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Purgatory, Visionary Journey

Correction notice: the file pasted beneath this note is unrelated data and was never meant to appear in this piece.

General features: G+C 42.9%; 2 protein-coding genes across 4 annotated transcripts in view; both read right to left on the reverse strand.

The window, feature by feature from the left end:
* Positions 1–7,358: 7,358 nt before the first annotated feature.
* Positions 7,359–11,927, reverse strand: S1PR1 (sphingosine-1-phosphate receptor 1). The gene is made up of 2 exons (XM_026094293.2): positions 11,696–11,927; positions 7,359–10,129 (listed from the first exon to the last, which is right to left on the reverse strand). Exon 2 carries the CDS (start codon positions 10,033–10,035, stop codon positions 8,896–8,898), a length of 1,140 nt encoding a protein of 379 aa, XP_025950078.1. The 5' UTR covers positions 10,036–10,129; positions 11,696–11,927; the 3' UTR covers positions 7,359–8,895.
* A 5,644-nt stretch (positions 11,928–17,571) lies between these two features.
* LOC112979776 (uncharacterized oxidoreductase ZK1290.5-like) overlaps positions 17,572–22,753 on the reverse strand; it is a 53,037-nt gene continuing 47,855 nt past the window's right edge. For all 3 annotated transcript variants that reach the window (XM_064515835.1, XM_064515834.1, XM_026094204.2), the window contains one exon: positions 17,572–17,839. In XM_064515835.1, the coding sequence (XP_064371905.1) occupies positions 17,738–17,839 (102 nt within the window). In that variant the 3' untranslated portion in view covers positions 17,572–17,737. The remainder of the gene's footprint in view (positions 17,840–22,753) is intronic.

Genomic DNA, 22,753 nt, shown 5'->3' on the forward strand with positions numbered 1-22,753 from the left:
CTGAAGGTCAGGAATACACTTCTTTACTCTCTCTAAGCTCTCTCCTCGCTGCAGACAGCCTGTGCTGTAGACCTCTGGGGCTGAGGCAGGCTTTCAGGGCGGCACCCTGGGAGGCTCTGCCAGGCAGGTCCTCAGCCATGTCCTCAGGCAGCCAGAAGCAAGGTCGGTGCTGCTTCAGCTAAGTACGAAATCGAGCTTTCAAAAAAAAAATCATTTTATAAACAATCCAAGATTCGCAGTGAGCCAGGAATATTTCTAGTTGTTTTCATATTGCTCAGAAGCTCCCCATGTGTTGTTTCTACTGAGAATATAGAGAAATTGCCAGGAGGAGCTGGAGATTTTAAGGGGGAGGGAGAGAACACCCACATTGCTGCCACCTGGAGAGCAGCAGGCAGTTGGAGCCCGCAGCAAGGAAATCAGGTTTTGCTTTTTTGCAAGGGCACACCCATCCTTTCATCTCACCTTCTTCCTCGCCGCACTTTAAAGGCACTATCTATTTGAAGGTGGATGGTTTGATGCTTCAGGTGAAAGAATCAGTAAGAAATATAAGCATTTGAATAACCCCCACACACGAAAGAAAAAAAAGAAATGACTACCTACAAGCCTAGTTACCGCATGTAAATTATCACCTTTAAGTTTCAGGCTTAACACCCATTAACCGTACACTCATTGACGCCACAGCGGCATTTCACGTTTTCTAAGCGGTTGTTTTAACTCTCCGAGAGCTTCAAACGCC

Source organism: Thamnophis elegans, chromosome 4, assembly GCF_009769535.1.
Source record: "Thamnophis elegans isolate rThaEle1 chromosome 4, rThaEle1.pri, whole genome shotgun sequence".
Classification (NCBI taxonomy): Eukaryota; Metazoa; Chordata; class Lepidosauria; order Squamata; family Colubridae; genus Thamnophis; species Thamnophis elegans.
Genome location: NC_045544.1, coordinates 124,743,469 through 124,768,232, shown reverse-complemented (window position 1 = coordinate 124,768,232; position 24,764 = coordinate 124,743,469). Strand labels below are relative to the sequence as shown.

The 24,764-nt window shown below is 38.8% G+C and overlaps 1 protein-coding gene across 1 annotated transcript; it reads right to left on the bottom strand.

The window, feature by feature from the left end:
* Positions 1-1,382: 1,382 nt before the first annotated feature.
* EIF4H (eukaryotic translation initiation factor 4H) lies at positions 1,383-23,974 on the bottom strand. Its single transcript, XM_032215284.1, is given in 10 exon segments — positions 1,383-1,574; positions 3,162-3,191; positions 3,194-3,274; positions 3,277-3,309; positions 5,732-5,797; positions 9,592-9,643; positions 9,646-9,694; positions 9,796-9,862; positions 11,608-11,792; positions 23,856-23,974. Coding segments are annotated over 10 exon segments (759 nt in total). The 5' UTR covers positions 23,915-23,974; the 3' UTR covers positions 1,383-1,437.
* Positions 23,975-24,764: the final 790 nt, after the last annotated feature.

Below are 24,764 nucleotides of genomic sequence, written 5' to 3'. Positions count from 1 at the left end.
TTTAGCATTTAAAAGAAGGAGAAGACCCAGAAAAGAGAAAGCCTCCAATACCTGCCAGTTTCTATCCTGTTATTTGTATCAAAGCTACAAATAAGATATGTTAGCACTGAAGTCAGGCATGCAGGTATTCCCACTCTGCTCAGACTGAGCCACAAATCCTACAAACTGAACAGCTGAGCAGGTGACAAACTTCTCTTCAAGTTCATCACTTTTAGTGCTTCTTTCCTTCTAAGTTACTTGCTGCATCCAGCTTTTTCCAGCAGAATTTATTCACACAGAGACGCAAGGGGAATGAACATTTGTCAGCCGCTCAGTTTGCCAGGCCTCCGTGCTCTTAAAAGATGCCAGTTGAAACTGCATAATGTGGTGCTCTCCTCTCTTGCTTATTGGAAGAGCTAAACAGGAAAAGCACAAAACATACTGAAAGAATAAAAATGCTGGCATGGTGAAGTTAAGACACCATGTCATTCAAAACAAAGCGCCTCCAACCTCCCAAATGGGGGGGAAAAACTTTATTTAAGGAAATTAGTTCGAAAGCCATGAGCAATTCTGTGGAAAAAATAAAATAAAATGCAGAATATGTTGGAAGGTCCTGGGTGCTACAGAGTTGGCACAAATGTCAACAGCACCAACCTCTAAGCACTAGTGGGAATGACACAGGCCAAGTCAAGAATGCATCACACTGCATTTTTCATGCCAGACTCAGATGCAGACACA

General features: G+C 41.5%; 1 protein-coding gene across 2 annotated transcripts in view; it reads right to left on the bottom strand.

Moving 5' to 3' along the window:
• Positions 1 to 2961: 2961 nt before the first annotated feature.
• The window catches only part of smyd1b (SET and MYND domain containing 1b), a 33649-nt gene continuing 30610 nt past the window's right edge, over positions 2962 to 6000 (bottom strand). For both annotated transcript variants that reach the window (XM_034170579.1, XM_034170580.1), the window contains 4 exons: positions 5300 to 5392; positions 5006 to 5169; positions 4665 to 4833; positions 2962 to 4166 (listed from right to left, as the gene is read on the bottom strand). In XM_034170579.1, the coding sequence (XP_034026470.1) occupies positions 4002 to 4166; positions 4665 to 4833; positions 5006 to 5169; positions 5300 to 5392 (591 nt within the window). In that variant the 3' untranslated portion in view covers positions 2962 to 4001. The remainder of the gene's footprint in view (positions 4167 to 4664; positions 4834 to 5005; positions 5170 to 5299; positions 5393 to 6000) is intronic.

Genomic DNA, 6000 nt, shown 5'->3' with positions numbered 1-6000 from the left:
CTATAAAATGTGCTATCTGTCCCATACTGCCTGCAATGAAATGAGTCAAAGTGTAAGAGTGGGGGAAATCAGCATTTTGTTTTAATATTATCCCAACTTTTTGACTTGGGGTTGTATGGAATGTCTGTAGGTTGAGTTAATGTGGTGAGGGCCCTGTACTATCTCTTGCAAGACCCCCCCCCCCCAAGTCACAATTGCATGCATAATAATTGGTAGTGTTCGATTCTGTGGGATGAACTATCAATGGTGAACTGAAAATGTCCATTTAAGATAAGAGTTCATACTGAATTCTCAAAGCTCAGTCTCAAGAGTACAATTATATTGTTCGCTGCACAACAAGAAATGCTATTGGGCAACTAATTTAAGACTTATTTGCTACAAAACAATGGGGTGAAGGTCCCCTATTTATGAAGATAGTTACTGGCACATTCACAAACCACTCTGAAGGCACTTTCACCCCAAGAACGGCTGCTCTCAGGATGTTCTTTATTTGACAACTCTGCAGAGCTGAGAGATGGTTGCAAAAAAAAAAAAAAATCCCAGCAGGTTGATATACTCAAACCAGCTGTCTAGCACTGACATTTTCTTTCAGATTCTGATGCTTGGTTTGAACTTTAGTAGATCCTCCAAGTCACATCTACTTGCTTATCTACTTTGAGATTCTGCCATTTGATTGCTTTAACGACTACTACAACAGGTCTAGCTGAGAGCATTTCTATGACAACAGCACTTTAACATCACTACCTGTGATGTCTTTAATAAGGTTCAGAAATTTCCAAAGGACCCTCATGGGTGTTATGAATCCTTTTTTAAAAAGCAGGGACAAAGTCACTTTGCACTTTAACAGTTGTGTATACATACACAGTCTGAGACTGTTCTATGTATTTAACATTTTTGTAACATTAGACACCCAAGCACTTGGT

This paper is a recreation of a visionary journey that was popular around the 14th century, with the protagonist specifically travelling to the realm of Purgatory. The story has the same tropes as other stories in their genre. Specifically, the protagonist is not fully dead when they enter the realm, they are explained the “rules” of this realm by an angelic guide, they witness others suffering before suffering themselves, and are then sent back to the physical world affected by their journey. The story itself is a tool to show how the living and the dead were linked, with prayers helping those suffering in the realm of Purgatory; specifically making it easier and faster for them to move from the temporary realm of Purgatory to the permanent realm of Heaven. As Purgatory is a very tricky realm to find a visual reference for, aside from Dante’s accepted mountain, this version of the middle realm is of my own making. While incorporating ideas found throughout past accounts, such as the idea of the level of suffering dependent on the level of sin and the fact that Heaven and Hell have an intense impact on the senses, a majority of this presentation of the landscape is original. The story clocks in at around five pages, focusing more on the journey through the realm and the explanations about how the afterlife works rather than the life the protagonist is living before the near-death state. Unlike characters who go to Hell, Purgatory is not so much about changing your ways as it is realizing your duty to your fellow man. Visits to Hell are about learning to be a better person, but visits to Purgatory are about learning how to help everyone else. I have demonstrated this fact by not having the protagonist decide to be a better person when they return for their journey, but have them focus on the fact that as soon as they get well, they decide that they will begin praying. Yes, they suffer at some point doing the story, but the general idea of these sorts of stories is that if you pray for the people suffering in Purgatory then once you die people will pray for you as well; similar to the idea of karma. The angelic guide takes time to explain this to the protagonist, and also the reader, and presents a visual representation of living prayers helping the dead in the form of colorful bubbles in an almost completely gray landscape. By using said visual representation the hope is to further drive home the connection between the living and the dead, something that was incredibly important to those that were living in such a highly religious time. Overall, this work focuses not only on the horror that occurs in the middle realm, but the general sense of hope that was associated with it. After all, Purgatory was specifically known as a temporary place, and the only way to go was upwards toward Heaven; it is a place of penance, not torture.